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In recent years, predicting where Japan’s party system is heading has not been easy. The fluidity of party organisations, the internal fracturing and transient existence of many party groupings, and the migration of politicians from one party to another has presented a confused picture.

This picture has been muddled further by the multiple lines of ideological and policy cleavage both within and between parties. The state of flux in Japan’s party system has made even distinguishing the main axes of party competition and policy contestation problematic.

These features of Japan’s party system render the long-overdue split in Japan’s Democratic Party (DP) and the migration of some of its members to either the new Party of Hope or the Constitutional Democratic Party of Japan (CDPJ) all the more significant.

During its brief existence, the DP sought to brush over the political divisions that had also characterised its predecessor parties. These began life as a schizophrenic compound of ex-Liberal Democratic Party (LDP) conservatives and former socialists and democratic socialists. From 1996 until 2016 — including the Democratic Party of Japan’s (DJP) period in power from 2009 to 2012 — the disparate origins of these parties generated a persistent polarisation between the DPJ’s conservative centre-right and progressive centre-left factions. Now these forces appear to have found their natural ideological homes. Read more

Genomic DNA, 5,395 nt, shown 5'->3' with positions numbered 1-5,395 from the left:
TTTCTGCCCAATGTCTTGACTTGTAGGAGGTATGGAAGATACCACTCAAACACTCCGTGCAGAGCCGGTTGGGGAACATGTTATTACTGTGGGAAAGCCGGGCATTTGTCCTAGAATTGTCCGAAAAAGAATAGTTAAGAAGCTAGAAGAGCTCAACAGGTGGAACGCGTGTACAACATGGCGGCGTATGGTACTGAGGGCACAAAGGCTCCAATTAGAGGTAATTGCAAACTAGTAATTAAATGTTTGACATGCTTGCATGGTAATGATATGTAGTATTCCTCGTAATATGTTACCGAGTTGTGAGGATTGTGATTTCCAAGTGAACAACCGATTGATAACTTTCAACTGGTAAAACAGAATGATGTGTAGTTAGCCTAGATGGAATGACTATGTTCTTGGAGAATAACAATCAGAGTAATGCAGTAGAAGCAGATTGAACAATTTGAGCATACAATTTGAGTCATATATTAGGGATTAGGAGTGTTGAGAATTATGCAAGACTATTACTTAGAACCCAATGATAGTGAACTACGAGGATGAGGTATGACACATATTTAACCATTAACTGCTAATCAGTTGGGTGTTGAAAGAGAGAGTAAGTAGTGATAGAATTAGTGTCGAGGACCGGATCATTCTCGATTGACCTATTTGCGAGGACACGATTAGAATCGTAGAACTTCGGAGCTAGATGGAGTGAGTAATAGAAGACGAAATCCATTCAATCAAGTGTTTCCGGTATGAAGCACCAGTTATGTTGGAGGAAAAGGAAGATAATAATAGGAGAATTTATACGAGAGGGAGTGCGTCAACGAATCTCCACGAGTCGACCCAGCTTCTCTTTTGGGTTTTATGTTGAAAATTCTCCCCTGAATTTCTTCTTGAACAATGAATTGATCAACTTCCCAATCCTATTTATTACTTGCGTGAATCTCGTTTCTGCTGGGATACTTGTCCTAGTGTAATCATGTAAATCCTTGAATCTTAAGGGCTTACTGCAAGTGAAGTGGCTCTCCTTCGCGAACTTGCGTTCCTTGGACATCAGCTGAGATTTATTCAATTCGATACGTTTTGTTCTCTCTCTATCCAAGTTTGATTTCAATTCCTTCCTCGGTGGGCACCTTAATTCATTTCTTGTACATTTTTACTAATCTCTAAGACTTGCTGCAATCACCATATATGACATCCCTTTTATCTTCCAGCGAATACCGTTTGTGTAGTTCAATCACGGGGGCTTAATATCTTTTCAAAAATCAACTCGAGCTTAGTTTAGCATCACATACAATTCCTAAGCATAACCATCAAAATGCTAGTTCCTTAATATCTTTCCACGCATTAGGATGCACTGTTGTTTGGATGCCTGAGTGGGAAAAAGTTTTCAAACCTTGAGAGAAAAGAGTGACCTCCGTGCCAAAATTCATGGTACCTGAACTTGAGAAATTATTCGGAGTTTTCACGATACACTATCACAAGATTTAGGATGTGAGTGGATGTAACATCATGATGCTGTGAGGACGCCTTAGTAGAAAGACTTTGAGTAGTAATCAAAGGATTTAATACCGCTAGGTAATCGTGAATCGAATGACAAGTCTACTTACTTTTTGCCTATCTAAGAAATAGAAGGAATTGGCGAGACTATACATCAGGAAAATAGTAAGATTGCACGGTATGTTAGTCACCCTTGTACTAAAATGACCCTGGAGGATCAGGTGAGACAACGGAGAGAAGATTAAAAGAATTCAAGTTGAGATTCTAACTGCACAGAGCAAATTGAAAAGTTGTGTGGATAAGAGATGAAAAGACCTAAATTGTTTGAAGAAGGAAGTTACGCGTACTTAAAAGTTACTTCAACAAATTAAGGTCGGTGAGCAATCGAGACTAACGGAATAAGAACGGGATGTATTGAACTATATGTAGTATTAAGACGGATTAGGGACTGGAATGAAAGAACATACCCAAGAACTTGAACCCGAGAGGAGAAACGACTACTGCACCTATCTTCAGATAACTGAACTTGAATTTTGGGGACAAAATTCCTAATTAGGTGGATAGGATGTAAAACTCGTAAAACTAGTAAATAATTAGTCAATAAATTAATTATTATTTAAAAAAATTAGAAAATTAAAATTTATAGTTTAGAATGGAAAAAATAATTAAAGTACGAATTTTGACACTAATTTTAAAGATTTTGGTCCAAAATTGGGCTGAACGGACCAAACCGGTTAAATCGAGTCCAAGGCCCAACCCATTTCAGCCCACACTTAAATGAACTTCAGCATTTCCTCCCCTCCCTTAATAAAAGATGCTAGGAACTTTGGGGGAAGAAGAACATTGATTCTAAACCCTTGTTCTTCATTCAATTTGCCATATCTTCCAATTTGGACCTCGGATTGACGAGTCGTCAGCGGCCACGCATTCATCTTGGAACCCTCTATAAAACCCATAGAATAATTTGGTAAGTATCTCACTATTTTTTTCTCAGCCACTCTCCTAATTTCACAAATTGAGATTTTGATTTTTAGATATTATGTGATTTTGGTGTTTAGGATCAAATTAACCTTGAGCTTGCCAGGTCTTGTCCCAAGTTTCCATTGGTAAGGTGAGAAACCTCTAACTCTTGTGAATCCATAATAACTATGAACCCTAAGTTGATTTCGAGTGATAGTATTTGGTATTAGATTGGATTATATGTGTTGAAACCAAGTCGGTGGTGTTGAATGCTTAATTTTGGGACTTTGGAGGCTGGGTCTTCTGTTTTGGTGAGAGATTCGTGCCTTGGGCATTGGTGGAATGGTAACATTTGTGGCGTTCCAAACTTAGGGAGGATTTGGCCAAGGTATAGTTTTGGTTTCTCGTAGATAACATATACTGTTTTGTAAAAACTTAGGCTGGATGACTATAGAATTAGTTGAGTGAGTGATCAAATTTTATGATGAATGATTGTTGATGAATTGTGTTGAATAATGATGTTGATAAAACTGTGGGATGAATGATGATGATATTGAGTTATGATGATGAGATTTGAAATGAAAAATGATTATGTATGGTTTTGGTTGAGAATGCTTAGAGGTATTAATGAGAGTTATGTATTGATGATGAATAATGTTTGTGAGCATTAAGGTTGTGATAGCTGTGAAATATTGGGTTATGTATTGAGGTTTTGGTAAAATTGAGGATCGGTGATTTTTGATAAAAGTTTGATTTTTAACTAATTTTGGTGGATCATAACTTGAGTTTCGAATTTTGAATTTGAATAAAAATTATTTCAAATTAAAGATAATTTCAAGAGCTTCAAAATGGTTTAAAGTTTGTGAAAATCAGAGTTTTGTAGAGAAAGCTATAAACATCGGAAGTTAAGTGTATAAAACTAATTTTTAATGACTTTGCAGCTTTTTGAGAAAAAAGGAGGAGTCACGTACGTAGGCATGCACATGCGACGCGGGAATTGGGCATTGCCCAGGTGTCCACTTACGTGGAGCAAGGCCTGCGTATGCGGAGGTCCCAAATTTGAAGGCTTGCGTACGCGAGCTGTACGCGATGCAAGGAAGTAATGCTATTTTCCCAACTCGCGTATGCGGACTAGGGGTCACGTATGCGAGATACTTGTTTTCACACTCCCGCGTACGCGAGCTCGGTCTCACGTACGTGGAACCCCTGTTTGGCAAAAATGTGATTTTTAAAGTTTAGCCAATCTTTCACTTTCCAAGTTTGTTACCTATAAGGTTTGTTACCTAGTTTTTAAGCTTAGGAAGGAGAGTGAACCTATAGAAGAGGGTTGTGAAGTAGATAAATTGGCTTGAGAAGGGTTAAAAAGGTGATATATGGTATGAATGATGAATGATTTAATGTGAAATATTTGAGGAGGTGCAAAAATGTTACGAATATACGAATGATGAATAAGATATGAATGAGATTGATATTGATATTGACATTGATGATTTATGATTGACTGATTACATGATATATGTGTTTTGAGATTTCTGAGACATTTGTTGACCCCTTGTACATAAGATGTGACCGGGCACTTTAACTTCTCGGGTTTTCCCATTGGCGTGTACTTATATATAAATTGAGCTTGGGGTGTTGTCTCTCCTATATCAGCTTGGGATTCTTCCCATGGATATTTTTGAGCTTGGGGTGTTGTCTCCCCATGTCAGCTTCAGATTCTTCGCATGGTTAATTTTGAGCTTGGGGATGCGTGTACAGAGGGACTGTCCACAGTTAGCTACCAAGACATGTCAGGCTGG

In recent years, predicting where Japan’s party system is heading has not been easy. The fluidity of party organisations, the internal fracturing and transient existence of many party groupings, and the migration of politicians from one party to another has presented a confused picture.

This picture has been muddled further by the multiple lines of ideological and policy cleavage both within and between parties. The state of flux in Japan’s party system has made even distinguishing the main axes of party competition and policy contestation problematic.

These features of Japan’s party system render the long-overdue split in Japan’s Democratic Party (DP) and the migration of some of its members to either the new Party of Hope or the Constitutional Democratic Party of Japan (CDPJ) all the more significant.

During its brief existence, the DP sought to brush over the political divisions that had also characterised its predecessor parties. These began life as a schizophrenic compound of ex-Liberal Democratic Party (LDP) conservatives and former socialists and democratic socialists. From 1996 until 2016 — including the Democratic Party of Japan’s (DJP) period in power from 2009 to 2012 — the disparate origins of these parties generated a persistent polarisation between the DPJ’s conservative centre-right and progressive centre-left factions. Now these forces appear to have found their natural ideological homes.